People who have never run for office are always telling seasoned politicians how to run for office. In that tradition, let me say this: I think Republicans should make a very big issue of unemployment.
Last December, I noted King Juan Carlos’s Christmas message: “We cannot accept as normal the anguish of the millions of Spaniards who do not have work.”
Yes — no liberal democratic nation ought to accept that as normal. In our country, we have widespread and chronic unemployment. This is something that people are uneasy talking about — I mean, the unemployed are uneasy. It’s not unlike alcoholism or sexual abuse: It’s sometimes hushed up. The pain. The humiliation. The strain on marriages and families. The spiritual damage.
Unemployment is a curse.
And those who are employed, I suspect, don’t think very much about those who aren’t. It’s a little like a disease that someone else has.
I believe that a bigger deal would be made of unemployment if the president were a Republican. A bigger deal would be made of it by the media, the universities, and Hollywood — the media-academia-entertainment complex, as I call it.
Anyway, I think Republicans should hit this very hard. In 1980, I believe, the Republicans had a very good “generic” television ad — an ad for all of their congressional candidates, or their candidates in general. As I recall, the ad had a guy on the shop floor — an abandoned shop floor? — saying, “If the Democrats are so good for working people, how come so many people aren’t working?” A good question.
Republicans should pound away on unemployment, and propound the measures that would alleviate it.
On Friday, I was walking through New York, and noticed a lot of construction — a festival of construction. And I was so glad of it. Years ago, I thought of construction aesthetically: the noise, the dust, the inconvenience. These days, I tend to think of construction economically: the vitality, the employment, the growth. Construction is a sign of life. Its sights, and sites, are welcome. And its noises are music to my ears.
I have another campaign theme for the Republicans: You know how the Democrats are always saying that we hate government? Many people hold the Republicans to be the party of anti-government and the Democrats to be the party of government. Well, the Democrats stink at government. The most recent example is the Veterans Administration.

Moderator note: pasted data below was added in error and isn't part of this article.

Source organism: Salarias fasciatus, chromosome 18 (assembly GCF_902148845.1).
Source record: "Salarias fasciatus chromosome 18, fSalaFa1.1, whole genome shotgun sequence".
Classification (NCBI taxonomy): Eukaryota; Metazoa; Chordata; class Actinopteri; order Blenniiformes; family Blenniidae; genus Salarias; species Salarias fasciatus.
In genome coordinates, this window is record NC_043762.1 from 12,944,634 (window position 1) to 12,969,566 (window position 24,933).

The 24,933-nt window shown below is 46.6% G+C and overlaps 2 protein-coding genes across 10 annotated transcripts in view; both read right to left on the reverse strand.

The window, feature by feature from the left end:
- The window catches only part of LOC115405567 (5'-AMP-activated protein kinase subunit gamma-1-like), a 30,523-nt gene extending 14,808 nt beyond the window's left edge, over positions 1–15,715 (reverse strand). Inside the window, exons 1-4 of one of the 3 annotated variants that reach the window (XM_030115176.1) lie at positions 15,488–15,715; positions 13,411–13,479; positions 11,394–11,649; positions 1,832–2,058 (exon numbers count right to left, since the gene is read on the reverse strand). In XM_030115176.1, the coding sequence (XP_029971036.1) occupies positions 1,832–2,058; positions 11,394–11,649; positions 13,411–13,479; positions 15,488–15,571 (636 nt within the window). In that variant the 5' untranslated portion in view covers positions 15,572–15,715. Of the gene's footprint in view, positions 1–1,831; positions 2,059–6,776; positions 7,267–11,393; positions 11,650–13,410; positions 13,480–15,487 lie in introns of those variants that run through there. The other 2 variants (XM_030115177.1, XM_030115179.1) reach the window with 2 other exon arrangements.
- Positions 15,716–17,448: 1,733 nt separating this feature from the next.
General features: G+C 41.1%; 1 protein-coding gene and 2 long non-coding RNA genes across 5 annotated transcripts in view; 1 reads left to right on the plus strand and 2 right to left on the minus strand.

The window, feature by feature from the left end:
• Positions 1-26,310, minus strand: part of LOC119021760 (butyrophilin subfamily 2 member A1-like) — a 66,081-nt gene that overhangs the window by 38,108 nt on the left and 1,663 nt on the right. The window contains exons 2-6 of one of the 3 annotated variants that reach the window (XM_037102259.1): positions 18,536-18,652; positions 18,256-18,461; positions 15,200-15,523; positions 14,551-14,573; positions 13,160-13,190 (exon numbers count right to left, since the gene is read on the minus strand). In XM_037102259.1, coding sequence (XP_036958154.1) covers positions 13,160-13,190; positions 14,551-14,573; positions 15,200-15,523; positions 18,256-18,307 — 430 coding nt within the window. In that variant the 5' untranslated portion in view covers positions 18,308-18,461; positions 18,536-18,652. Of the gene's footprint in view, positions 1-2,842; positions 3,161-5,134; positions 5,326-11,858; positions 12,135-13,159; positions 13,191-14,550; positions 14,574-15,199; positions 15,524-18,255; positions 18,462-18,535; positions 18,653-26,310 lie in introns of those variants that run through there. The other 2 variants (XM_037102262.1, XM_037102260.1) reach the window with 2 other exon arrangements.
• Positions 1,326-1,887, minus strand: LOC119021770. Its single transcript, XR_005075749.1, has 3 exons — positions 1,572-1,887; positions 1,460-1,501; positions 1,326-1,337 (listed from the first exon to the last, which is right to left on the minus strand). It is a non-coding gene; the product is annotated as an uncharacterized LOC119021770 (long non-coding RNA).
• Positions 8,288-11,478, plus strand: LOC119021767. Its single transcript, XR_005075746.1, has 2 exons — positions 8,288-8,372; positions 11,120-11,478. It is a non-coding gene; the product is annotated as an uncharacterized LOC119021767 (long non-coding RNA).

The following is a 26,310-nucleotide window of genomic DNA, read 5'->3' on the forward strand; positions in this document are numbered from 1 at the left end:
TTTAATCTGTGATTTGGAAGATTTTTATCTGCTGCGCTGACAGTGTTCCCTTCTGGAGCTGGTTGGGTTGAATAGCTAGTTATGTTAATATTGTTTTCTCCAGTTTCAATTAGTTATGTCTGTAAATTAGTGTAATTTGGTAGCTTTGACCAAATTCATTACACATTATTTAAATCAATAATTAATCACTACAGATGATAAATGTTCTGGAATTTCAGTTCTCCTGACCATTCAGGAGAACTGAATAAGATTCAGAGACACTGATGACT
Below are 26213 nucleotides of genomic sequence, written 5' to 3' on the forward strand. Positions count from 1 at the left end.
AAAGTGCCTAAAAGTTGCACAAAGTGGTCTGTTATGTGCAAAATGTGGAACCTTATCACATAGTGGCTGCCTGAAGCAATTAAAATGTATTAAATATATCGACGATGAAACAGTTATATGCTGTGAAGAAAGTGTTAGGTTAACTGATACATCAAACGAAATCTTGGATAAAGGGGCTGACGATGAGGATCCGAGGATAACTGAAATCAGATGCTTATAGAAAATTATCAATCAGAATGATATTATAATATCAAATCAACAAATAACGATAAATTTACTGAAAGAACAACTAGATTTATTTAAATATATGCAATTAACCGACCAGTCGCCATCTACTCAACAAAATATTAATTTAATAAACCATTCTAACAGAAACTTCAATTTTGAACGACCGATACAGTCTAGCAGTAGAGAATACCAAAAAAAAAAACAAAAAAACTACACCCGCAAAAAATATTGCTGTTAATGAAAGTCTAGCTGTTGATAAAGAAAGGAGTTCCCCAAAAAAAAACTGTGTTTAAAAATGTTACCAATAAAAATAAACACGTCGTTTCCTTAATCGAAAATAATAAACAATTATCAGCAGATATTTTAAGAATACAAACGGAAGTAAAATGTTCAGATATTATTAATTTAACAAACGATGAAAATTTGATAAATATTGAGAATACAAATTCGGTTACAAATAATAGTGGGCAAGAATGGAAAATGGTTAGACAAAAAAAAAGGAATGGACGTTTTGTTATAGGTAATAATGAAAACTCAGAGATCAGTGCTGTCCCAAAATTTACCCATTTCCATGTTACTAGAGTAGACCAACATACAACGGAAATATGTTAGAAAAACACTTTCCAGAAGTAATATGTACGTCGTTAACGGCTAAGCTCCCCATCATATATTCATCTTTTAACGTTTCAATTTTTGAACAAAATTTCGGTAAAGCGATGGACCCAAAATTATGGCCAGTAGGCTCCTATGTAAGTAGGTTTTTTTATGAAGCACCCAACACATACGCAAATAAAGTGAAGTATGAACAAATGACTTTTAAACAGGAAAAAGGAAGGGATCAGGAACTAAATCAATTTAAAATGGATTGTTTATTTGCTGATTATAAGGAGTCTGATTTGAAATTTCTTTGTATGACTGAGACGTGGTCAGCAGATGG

We Republicans don’t hate government. We just want it to be reasonable in size and scope, and we want it to run well: the VA, the IRS, and all the rest of it.
And Democrats have made an absolute hash of government. (Hashtag?)
A question for Democrats (and their fellows in the media): Why don’t you want to find out about Benghazi? I mean, why should this be a partisan issue, or a Left-Right issue? There are four dead Americans. There are unanswered questions. We have separation of powers in our government, and Congress has an oversight role.
If the president were a Republican, I would still have questions about Benghazi, and want them answered. Why do Democrats want to know less rather than more? Dude, it was like two years ago, but, dude, the stonewalling continues. Like, dude.
I believe that Congress’s oversight role is all the more important when the press is disinclined to investigate or embarrass the administration. (Think of the presidential debate in 2012 when the issue of Benghazi came up and the moderator weighed in on the side of the president.)
According to this article, a Chinese blogger got in trouble after he “met with Secretary of State John Kerry and urged the U.S. to challenge China’s Internet restrictions.” The blogger was fired from his company.
Fired? Not jailed, tortured, or killed? If that is so, the Chinese government is going soft, thank heaven.
Michael Bloomberg is not going soft. He remains one of the flintiest, most independent-minded, most interesting people in American public life. As every conservative knows, he is a “nanny”: a monitor of “sugary drinks” and the like. He is also a “gun-grabber.” But he is a lot more than those things, as he showed in his commencement address at Harvard (not to mention his twelve years as New York mayor, and, before that, his business career).